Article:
KLF7 overexpression inhibits bone marrow reconstitution. (A) Bone marrow cells transduced with MSCV expressing KLF7 or vector alone were transplanted into lethally irradiated recipients, and peripheral blood was analyzed 6 and 12 weeks after transplantation. Transduction efficiency was determined by measuring the percentage of GFP+ KLS cells just before transplantation (72 hours after viral exposure, time = 0). Data represent 2 individual experiments with 3-5 mice per genotype per experiment. *P < .001. (B) Shown is the percentage of donor B cells (B220+), T cells (CD3e+), and neutrophils (Gr-1 high) that were GFP+ from 1 representative experiment. *P < .01. (C) Bone marrow cells were transduced with HIV-MND–expressing KLF7 or vector alone at a low multiplicity of infection were transplanted into irradiated congenic recipients and the percentage GFP+ leukocytes in the blood measured. Data represent 3 independent experiments. *P < .001. **P < .05. (D) The percentage of donor B cells (B220+), T cells (CD3e+), and neutrophils (Gr-1 high) that were GFP+ at 6 weeks after transplantation. *P < .05. **P < .01. ***P < .0001. (E) GFP+ cells were sorted 72 hours after viral transduction and RNA analyzed by real-time RT-PCR for KLF7 expression. Data are normalized to β-actin and represent 2 independent experiments. *P = .043. (F) To assess homing, GFP+ KLS cells were transplanted into irradiated recipients and the number of GFP+ cells recovered from the bone marrow 20 hours later determined. Shown are the number of GFP+ cells per 106 whole bone marrow cells, corrected for the number of cells injected. Data represent 3 individual experiments, with 3-6 mice per condition.

Figure 3

KLF7 overexpression inhibits bone marrow reconstitution. (A) Bone marrow cells transduced with MSCV expressing KLF7 or vector alone were transplanted into lethally irradiated recipients, and peripheral blood was analyzed 6 and 12 weeks after transplantation. Transduction efficiency was determined by measuring the percentage of GFP+ KLS cells just before transplantation (72 hours after viral exposure, time = 0). Data represent 2 individual experiments with 3-5 mice per genotype per experiment. *P < .001. (B) Shown is the percentage of donor B cells (B220+), T cells (CD3e+), and neutrophils (Gr-1 high) that were GFP+ from 1 representative experiment. *P < .01. (C) Bone marrow cells were transduced with HIV-MND–expressing KLF7 or vector alone at a low multiplicity of infection were transplanted into irradiated congenic recipients and the percentage GFP+ leukocytes in the blood measured. Data represent 3 independent experiments. *P < .001. **P < .05. (D) The percentage of donor B cells (B220+), T cells (CD3e+), and neutrophils (Gr-1 high) that were GFP+ at 6 weeks after transplantation. *P < .05. **P < .01. ***P < .0001. (E) GFP+ cells were sorted 72 hours after viral transduction and RNA analyzed by real-time RT-PCR for KLF7 expression. Data are normalized to β-actin and represent 2 independent experiments. *P = .043. (F) To assess homing, GFP+ KLS cells were transplanted into irradiated recipients and the number of GFP+ cells recovered from the bone marrow 20 hours later determined. Shown are the number of GFP+ cells per 106 whole bone marrow cells, corrected for the number of cells injected. Data represent 3 individual experiments, with 3-6 mice per condition.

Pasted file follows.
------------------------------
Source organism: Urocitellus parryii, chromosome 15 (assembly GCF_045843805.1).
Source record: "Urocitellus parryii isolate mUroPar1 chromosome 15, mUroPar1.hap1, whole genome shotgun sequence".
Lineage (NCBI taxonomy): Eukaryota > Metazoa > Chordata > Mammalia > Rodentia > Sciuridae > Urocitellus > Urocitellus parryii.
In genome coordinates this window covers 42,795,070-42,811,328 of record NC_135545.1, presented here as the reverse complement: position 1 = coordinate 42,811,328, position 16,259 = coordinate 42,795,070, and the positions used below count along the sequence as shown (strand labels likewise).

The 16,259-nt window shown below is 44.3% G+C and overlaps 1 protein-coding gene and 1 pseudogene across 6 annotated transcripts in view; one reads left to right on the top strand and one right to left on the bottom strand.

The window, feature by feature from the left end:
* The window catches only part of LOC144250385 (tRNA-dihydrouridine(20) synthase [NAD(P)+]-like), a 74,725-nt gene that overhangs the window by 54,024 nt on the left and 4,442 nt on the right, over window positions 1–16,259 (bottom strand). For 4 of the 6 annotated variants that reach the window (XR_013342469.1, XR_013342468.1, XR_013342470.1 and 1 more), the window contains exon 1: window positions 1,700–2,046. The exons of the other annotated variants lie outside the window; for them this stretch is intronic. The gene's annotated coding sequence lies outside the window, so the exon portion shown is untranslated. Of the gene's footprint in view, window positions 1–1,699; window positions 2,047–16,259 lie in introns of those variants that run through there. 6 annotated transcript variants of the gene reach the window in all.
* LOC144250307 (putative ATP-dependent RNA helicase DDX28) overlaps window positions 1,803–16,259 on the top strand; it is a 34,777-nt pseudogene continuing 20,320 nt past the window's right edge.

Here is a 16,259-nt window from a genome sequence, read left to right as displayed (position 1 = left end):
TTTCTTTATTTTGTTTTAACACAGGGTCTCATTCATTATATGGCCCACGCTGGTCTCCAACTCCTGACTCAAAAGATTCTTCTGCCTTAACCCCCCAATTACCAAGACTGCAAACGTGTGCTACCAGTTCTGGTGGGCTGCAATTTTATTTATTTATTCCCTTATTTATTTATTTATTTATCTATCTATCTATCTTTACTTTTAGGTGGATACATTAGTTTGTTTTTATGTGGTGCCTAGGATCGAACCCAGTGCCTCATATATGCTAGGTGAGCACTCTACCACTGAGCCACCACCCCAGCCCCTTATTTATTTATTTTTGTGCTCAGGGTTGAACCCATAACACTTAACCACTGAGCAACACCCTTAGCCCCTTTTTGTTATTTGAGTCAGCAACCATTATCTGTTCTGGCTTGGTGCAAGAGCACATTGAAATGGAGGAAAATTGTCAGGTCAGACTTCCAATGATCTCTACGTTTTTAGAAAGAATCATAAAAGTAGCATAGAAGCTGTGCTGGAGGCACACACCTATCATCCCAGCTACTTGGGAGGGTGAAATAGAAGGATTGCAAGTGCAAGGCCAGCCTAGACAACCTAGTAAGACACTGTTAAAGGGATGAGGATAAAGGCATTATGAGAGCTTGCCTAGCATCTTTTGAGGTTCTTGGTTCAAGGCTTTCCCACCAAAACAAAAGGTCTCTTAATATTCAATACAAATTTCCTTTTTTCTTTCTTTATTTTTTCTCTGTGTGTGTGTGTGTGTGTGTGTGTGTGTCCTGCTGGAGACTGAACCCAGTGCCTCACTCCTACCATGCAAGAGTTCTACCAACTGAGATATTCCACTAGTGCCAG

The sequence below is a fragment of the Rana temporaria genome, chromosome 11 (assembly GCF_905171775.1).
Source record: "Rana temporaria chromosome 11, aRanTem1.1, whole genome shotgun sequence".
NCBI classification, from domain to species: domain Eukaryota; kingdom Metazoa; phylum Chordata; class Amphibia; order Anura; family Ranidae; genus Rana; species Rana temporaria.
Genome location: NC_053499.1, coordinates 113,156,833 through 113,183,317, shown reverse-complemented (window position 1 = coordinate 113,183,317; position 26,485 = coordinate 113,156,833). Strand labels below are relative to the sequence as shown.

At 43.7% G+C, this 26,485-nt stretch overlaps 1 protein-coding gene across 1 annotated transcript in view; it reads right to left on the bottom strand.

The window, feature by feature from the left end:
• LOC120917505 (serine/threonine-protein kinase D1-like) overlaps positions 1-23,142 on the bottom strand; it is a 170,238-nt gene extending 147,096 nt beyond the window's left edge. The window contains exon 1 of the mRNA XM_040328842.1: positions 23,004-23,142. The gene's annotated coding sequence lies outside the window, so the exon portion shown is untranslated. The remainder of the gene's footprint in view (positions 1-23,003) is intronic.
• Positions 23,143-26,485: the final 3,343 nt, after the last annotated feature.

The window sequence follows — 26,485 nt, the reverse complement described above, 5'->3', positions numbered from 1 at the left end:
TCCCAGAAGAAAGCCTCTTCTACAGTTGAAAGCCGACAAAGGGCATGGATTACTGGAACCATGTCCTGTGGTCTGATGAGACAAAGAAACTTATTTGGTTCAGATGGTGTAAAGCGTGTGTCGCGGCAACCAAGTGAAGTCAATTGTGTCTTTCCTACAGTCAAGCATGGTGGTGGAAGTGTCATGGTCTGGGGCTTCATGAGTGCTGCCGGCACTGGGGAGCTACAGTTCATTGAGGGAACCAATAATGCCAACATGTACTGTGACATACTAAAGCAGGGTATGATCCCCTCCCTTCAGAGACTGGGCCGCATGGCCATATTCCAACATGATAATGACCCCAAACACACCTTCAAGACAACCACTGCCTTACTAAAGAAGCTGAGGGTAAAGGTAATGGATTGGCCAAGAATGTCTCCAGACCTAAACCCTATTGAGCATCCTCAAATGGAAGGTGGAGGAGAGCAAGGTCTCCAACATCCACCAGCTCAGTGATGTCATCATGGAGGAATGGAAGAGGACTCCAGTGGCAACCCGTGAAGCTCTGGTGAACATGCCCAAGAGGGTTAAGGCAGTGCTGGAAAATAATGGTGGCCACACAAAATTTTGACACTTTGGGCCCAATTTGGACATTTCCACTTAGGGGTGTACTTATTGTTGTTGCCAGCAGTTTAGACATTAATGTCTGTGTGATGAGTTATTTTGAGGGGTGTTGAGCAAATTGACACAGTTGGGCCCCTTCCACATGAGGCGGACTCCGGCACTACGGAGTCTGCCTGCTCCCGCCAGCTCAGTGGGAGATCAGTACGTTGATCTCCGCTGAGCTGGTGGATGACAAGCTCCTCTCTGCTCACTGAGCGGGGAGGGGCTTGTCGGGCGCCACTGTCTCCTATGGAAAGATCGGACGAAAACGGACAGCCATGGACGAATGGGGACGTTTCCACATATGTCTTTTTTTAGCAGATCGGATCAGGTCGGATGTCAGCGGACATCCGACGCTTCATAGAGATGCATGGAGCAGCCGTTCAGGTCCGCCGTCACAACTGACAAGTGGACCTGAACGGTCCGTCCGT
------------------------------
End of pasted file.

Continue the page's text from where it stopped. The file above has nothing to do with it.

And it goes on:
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To obtain a more durable overexpression of KLF7, we repeated these experiments using lentivirus expressing KLF7 or GFP alone. We again observed an ∼ 10-fold increased expression of KLF7 in transduced cells (Figure 3E). In experiments using a high multiplicity of infection, resulting in high transduction efficiency (≥ 60% transduced cells), overexpression of KLF7 was associated with impaired radioprotection. Whereas all (12 of 12) recipients transplanted with control-transduced cells survived, only 42% (5 of 12) of recipients of KLF7 transduced cells survived more than 2 weeks after transplantation (P < .003). An analysis of moribund recipients revealed marked bone marrow hypocellularity indicative of engraftment failure (data not shown).

When we performed these experiments using a reduced multiplicity of infection to achieve a lower transduction efficiency, all recipient mice survived at least 6 weeks. Again, whereas control-transduced cells were readily detected at near input levels (on average, 40% of nucleated blood cells), minimal contribution of KLF7-transduced cells was observed in all lineages, except T cells (Figure 3C-D; see Figure 6). Importantly, no cases of leukemia were observed during the 3-month observation period. Thus, overexpression of KLF7 is not sufficient to induce leukemia in mice in the short term.

To investigate whether KLF7 overexpression impairs homing to the bone marrow, we sorted GFP+ KLS bone marrow cells from cultures transduced with KLF7 or control lentivirus, and injected the cells into lethally irradiated recipient mice. Twenty hours later, a similar number of GFP+ cells were recovered from the bone marrow of mice transplanted with KLF7 or control lentivirus-transduced cells (Figure 3F). Thus, the lack of engraftment of KLF7 overexpressing cells is not the result of impaired homing of KLF7 overexpressing cells to the bone marrow.

Overexpression of KLF7 suppresses bone marrow stem and progenitor cells

To determine whether KLF7 overexpression suppresses hematopoiesis at the hematopoietic stem cell or more committed progenitor level, we characterized the contribution of KLF7-transduced cells to defined hematopoietic progenitor cell populations in mice 6 weeks after transplantation. KLF7 overexpression was associated with a marked suppression of all hematopoietic progenitor populations, including HSCs (Figure 4). Of note, despite the relatively high contribution of KLF7-transduced cells to the T-cell lineage, KLF7-transduced common lymphoid progenitors (CLPs) were markedly reduced.

Figure 4